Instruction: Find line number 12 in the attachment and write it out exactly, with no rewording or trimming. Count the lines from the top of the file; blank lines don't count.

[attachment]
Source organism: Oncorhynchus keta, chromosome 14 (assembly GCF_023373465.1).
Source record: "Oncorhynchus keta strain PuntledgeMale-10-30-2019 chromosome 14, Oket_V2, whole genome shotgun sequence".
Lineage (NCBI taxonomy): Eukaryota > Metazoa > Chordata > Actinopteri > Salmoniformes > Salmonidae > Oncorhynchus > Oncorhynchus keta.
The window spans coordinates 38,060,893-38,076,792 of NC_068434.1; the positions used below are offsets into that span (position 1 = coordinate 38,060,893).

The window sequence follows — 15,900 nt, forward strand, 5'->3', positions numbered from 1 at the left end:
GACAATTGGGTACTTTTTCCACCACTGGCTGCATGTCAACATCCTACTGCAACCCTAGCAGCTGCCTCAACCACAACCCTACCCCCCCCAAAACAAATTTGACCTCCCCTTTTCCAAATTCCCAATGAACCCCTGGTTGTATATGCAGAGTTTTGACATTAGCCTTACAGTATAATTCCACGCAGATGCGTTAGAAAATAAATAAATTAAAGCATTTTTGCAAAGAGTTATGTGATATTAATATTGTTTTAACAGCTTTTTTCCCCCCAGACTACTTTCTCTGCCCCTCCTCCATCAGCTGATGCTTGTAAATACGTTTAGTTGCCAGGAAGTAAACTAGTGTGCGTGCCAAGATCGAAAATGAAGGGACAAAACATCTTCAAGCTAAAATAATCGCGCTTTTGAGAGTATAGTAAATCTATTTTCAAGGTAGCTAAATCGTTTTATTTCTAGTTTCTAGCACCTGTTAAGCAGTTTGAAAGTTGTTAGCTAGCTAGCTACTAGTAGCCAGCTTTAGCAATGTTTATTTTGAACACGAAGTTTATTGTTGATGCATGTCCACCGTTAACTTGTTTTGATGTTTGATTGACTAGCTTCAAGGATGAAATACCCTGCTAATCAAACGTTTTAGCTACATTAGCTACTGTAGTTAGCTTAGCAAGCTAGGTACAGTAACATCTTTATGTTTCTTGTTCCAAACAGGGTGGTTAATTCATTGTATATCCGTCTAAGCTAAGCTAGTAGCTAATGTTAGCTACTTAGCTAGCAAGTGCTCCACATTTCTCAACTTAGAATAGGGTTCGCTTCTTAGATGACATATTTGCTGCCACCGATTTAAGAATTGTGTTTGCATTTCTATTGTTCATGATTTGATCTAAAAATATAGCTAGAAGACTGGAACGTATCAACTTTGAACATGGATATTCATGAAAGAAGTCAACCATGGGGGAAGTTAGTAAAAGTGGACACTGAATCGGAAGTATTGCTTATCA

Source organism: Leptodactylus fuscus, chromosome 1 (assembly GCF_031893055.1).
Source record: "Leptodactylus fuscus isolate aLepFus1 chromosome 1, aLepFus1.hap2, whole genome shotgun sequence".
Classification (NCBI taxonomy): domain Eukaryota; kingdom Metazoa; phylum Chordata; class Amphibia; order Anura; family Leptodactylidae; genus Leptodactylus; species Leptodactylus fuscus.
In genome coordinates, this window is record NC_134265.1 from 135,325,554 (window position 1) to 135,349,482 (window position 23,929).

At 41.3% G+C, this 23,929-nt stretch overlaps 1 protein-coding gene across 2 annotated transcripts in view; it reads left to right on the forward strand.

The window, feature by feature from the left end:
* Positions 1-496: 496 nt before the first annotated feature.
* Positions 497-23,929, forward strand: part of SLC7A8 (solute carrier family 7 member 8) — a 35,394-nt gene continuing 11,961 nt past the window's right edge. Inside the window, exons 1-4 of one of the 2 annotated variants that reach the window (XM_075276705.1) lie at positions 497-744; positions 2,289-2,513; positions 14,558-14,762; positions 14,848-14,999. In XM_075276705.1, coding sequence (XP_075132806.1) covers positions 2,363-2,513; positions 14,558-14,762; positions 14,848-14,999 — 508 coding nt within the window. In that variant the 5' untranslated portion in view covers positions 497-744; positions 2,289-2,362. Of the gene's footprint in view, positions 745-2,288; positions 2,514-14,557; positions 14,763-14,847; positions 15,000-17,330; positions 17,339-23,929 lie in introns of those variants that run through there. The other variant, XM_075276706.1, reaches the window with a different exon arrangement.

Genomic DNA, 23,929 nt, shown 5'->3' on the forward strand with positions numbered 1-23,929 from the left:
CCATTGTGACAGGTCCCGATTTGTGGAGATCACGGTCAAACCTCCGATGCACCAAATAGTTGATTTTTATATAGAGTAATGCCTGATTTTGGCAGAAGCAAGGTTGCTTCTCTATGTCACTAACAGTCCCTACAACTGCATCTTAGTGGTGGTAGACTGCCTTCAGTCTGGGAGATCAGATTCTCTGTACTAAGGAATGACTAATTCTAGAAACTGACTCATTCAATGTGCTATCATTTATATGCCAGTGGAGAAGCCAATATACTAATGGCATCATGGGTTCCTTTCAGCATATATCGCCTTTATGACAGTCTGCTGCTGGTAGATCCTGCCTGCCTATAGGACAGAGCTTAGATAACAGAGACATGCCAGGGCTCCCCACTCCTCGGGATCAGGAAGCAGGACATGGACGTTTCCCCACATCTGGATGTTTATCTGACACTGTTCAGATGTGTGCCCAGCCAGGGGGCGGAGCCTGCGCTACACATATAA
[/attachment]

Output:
The window, feature by feature from the left end: